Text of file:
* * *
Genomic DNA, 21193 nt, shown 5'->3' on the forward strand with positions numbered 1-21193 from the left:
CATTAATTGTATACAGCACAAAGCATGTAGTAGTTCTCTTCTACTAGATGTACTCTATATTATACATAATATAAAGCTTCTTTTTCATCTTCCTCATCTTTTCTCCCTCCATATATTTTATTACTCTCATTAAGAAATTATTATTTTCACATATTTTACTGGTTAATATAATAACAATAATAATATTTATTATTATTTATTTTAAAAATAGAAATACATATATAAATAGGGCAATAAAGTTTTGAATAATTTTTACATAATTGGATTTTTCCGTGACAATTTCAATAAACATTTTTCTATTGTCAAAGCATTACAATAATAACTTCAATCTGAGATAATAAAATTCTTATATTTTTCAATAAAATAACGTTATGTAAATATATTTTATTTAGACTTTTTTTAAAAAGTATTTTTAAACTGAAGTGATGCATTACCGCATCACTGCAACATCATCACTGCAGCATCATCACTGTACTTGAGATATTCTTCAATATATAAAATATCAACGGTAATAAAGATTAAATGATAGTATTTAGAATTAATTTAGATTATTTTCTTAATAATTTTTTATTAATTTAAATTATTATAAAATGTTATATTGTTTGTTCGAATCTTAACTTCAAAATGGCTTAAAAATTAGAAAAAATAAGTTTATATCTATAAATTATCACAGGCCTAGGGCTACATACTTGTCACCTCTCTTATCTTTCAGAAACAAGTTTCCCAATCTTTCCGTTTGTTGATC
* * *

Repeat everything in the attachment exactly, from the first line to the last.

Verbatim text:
Genomic DNA, 21193 nt, shown 5'->3' on the forward strand with positions numbered 1-21193 from the left:
CATTAATTGTATACAGCACAAAGCATGTAGTAGTTCTCTTCTACTAGATGTACTCTATATTATACATAATATAAAGCTTCTTTTTCATCTTCCTCATCTTTTCTCCCTCCATATATTTTATTACTCTCATTAAGAAATTATTATTTTCACATATTTTACTGGTTAATATAATAACAATAATAATATTTATTATTATTTATTTTAAAAATAGAAATACATATATAAATAGGGCAATAAAGTTTTGAATAATTTTTACATAATTGGATTTTTCCGTGACAATTTCAATAAACATTTTTCTATTGTCAAAGCATTACAATAATAACTTCAATCTGAGATAATAAAATTCTTATATTTTTCAATAAAATAACGTTATGTAAATATATTTTATTTAGACTTTTTTTAAAAAGTATTTTTAAACTGAAGTGATGCATTACCGCATCACTGCAACATCATCACTGCAGCATCATCACTGTACTTGAGATATTCTTCAATATATAAAATATCAACGGTAATAAAGATTAAATGATAGTATTTAGAATTAATTTAGATTATTTTCTTAATAATTTTTTATTAATTTAAATTATTATAAAATGTTATATTGTTTGTTCGAATCTTAACTTCAAAATGGCTTAAAAATTAGAAAAAATAAGTTTATATCTATAAATTATCACAGGCCTAGGGCTACATACTTGTCACCTCTCTTATCTTTCAGAAACAAGTTTCCCAATCTTTCCGTTTGTTGATC